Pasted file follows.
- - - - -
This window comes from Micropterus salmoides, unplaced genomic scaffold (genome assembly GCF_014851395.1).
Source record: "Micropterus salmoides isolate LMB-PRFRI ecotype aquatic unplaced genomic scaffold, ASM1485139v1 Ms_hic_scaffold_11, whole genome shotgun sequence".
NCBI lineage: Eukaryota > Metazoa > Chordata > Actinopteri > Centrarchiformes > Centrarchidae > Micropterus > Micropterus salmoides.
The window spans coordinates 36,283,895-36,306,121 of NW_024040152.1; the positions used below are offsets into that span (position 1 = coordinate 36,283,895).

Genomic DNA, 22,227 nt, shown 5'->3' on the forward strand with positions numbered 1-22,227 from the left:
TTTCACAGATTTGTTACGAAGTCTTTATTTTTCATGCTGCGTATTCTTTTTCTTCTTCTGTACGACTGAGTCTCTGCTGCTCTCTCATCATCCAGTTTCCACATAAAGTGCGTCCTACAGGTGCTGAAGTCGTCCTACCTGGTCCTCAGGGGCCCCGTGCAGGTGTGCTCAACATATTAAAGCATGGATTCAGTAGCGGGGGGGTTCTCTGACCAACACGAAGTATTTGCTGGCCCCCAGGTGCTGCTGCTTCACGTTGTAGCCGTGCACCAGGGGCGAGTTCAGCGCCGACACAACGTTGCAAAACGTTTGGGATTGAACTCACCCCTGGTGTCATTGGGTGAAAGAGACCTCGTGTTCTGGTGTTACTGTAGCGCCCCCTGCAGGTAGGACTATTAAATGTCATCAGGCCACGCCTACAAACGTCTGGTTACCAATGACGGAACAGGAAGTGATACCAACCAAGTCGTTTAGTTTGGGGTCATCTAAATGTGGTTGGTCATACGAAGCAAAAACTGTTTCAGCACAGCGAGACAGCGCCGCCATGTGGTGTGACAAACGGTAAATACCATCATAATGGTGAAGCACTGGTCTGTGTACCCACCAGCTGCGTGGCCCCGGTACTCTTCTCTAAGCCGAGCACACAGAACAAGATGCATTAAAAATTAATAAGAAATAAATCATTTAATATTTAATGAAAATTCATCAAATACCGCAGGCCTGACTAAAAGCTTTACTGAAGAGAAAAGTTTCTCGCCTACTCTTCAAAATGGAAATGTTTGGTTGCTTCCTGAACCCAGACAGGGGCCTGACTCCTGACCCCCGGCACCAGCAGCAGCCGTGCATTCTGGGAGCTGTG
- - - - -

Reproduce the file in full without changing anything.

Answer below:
This window comes from Micropterus salmoides, unplaced genomic scaffold (genome assembly GCF_014851395.1).
Source record: "Micropterus salmoides isolate LMB-PRFRI ecotype aquatic unplaced genomic scaffold, ASM1485139v1 Ms_hic_scaffold_11, whole genome shotgun sequence".
NCBI lineage: Eukaryota > Metazoa > Chordata > Actinopteri > Centrarchiformes > Centrarchidae > Micropterus > Micropterus salmoides.
The window spans coordinates 36,283,895-36,306,121 of NW_024040152.1; the positions used below are offsets into that span (position 1 = coordinate 36,283,895).

Genomic DNA, 22,227 nt, shown 5'->3' on the forward strand with positions numbered 1-22,227 from the left:
TTTCACAGATTTGTTACGAAGTCTTTATTTTTCATGCTGCGTATTCTTTTTCTTCTTCTGTACGACTGAGTCTCTGCTGCTCTCTCATCATCCAGTTTCCACATAAAGTGCGTCCTACAGGTGCTGAAGTCGTCCTACCTGGTCCTCAGGGGCCCCGTGCAGGTGTGCTCAACATATTAAAGCATGGATTCAGTAGCGGGGGGGTTCTCTGACCAACACGAAGTATTTGCTGGCCCCCAGGTGCTGCTGCTTCACGTTGTAGCCGTGCACCAGGGGCGAGTTCAGCGCCGACACAACGTTGCAAAACGTTTGGGATTGAACTCACCCCTGGTGTCATTGGGTGAAAGAGACCTCGTGTTCTGGTGTTACTGTAGCGCCCCCTGCAGGTAGGACTATTAAATGTCATCAGGCCACGCCTACAAACGTCTGGTTACCAATGACGGAACAGGAAGTGATACCAACCAAGTCGTTTAGTTTGGGGTCATCTAAATGTGGTTGGTCATACGAAGCAAAAACTGTTTCAGCACAGCGAGACAGCGCCGCCATGTGGTGTGACAAACGGTAAATACCATCATAATGGTGAAGCACTGGTCTGTGTACCCACCAGCTGCGTGGCCCCGGTACTCTTCTCTAAGCCGAGCACACAGAACAAGATGCATTAAAAATTAATAAGAAATAAATCATTTAATATTTAATGAAAATTCATCAAATACCGCAGGCCTGACTAAAAGCTTTACTGAAGAGAAAAGTTTCTCGCCTACTCTTCAAAATGGAAATGTTTGGTTGCTTCCTGAACCCAGACAGGGGCCTGACTCCTGACCCCCGGCACCAGCAGCAGCCGTGCATTCTGGGAGCTGTG